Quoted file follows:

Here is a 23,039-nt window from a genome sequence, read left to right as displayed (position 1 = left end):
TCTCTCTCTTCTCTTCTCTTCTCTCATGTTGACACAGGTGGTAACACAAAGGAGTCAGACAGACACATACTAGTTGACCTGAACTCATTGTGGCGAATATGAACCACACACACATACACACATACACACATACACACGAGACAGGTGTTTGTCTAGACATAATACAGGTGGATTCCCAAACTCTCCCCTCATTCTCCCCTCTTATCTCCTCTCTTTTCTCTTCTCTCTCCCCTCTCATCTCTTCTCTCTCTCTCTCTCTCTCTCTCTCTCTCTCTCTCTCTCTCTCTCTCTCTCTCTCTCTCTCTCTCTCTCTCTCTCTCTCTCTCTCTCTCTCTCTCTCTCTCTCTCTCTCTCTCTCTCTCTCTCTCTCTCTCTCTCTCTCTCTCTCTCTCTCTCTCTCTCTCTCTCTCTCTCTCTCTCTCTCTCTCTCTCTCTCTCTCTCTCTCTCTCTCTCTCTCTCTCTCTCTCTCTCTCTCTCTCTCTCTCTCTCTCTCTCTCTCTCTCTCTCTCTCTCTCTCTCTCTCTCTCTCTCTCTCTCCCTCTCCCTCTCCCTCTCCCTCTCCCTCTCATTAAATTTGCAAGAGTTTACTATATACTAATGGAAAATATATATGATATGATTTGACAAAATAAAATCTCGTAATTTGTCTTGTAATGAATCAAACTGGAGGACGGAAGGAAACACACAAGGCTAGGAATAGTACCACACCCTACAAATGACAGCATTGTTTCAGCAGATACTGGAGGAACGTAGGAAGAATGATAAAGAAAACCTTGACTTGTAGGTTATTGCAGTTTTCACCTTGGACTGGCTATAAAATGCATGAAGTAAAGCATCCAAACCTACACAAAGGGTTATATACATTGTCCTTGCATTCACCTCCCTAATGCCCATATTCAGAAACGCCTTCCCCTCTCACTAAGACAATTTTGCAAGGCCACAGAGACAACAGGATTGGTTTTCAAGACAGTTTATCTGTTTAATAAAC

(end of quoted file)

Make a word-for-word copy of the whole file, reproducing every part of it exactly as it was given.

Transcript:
Here is a 23,039-nt window from a genome sequence, read left to right as displayed (position 1 = left end):
TCTCTCTCTTCTCTTCTCTTCTCTCATGTTGACACAGGTGGTAACACAAAGGAGTCAGACAGACACATACTAGTTGACCTGAACTCATTGTGGCGAATATGAACCACACACACATACACACATACACACATACACACGAGACAGGTGTTTGTCTAGACATAATACAGGTGGATTCCCAAACTCTCCCCTCATTCTCCCCTCTTATCTCCTCTCTTTTCTCTTCTCTCTCCCCTCTCATCTCTTCTCTCTCTCTCTCTCTCTCTCTCTCTCTCTCTCTCTCTCTCTCTCTCTCTCTCTCTCTCTCTCTCTCTCTCTCTCTCTCTCTCTCTCTCTCTCTCTCTCTCTCTCTCTCTCTCTCTCTCTCTCTCTCTCTCTCTCTCTCTCTCTCTCTCTCTCTCTCTCTCTCTCTCTCTCTCTCTCTCTCTCTCTCTCTCTCTCTCTCTCTCTCTCTCTCTCTCTCTCTCTCTCTCTCTCTCTCTCTCTCTCTCTCTCTCTCTCTCTCTCTCTCTCTCTCTCTCTCTCTCTCTCTCTCTCTCTCCCTCTCCCTCTCCCTCTCCCTCTCCCTCTCATTAAATTTGCAAGAGTTTACTATATACTAATGGAAAATATATATGATATGATTTGACAAAATAAAATCTCGTAATTTGTCTTGTAATGAATCAAACTGGAGGACGGAAGGAAACACACAAGGCTAGGAATAGTACCACACCCTACAAATGACAGCATTGTTTCAGCAGATACTGGAGGAACGTAGGAAGAATGATAAAGAAAACCTTGACTTGTAGGTTATTGCAGTTTTCACCTTGGACTGGCTATAAAATGCATGAAGTAAAGCATCCAAACCTACACAAAGGGTTATATACATTGTCCTTGCATTCACCTCCCTAATGCCCATATTCAGAAACGCCTTCCCCTCTCACTAAGACAATTTTGCAAGGCCACAGAGACAACAGGATTGGTTTTCAAGACAGTTTATCTGTTTAATAAAC